Between the Lines: Planning Her Escape Route #research #history #amwriting

She needed to flee but to where? That question had me searching the historic records for a place for Evelyn, along with Nathaniel, to move at the end of Evelyn’s Promise. Somewhere on the new frontier, now that the American Revolution had ended. Somewhere dangerous yet appealing to the adventurous and courageous. Somewhere her friends and family would object to her attempting to make the arduous journey.

 

Yazoo-Georgia_Controversy
Image courtesy of Wikipedia

After some digging, I found the Yazoo Lands and the ensuing land scandal. The area encompasses what is now northern Alabama and was largely inhabited by Indians, or the ancestors of the people today we call Native Americans. The area only sparsely had white people settling on land, trying to start new towns and cities.

 

Having identified the ultimate destination, then I had to study the historic maps to determine the route they would most likely take to wend their way across hostile land and territory. How would a lady with an infant travel from the eastern coast near Charlestown (present-day Charleston), South Carolina, across rough roads and trails, crossing swollen rivers, mountains, and forests to the edge of the newly independent country?

As difficult as it must have been, she’d most likely travel by wagon as far as possible. Perhaps later she’d be forced to ride astride through the roughest terrain, but for my purposes, she’d start out in a wagon of some fashion. Which she did through the end of the story, which ends long before she would have reached her destination.

I believe in understanding the situations my characters would have faced in their day and with the constraints of the society and the technology available. Adhering as closely as possible, based on research, to the realities of life in the 18th century enriches the context of the stories. People then faced very different challenges on a day-to-day basis than we do today. The speed with which we can travel across America, and indeed the world, would be truly astonishing to people living in the 1700s. That’s one aspect of life in the past that I’ve tried to underscore for my readers. Did I succeed?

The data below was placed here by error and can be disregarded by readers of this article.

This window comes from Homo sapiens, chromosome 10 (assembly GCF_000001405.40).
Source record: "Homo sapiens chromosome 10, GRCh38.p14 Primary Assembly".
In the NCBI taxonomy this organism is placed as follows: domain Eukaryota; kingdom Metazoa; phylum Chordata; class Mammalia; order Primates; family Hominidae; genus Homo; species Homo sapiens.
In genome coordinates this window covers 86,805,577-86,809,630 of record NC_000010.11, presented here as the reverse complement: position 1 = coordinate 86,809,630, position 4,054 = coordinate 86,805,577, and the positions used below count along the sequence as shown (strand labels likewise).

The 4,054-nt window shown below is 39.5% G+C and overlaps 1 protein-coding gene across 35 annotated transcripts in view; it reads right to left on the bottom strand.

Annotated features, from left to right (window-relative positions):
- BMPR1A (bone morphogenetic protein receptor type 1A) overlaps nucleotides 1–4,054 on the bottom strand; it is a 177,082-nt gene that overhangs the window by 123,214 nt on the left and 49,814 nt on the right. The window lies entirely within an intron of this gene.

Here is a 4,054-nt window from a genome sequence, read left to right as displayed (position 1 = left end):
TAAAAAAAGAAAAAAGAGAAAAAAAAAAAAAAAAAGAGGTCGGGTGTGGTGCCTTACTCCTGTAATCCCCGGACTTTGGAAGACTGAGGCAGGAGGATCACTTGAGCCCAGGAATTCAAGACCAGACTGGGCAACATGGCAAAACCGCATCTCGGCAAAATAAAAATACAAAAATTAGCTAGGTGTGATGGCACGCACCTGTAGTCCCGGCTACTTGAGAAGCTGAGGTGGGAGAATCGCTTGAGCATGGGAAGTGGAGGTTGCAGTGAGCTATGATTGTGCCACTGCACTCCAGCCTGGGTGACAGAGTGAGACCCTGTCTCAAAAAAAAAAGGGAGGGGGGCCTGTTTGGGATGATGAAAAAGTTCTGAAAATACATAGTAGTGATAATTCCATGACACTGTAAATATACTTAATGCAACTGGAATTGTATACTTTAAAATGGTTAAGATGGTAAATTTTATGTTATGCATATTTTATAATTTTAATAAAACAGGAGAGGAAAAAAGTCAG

Thanks for stopping by and sharing your thoughts and opinions!

Betty

P.S. If you haven’t already, please consider signing up for my newsletter, which I only send out when there is news to share. News like new covers, new releases, and upcoming appearances where I love to meet my readers. Thanks and happy reading!

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Between the Lines: Mapping the Past #research #history

The where of a story anchors the characters as well as the readers regarding the place and time of the tale. In order to write my A More Perfect Union series, I needed to create a visual of the city of Charles Town, South Carolina, during the American Revolution versus the Charleston of today. Since my characters mainly lived inside the city limits, understanding those limits versus today’s boundaries was imperative.

My husband and I visited Charleston twice over the years it took me to write the four stories. The first time we stayed in the John Rutledge Bed and Breakfast, specifically so I could experience the sights and sounds of the home where one of South Carolina’s first governors lived in the 18th century. We also took a walking tour of the historic district with all of the 18th century homes and some of the cobble stone streets. And we enjoyed an elegant meal at McCrady’s Tavern off of Bay Street, a place where George Washington ate on his southern tour during his first term as president. If you haven’t been to this beautiful and charming historic city, I strongly encourage you to make it a destination for a future vacation.

Charleston MapI realized early on a visual aid would be beneficial. So I located a hand-drawn map of the city as it appeared during my time period. Of course, it was too small for my purpose of locating where my characters would live and the kind of houses they’d live in. So with the help of my creative son, I (read: he) made an enlarged copy and I glued it to a piece of poster board.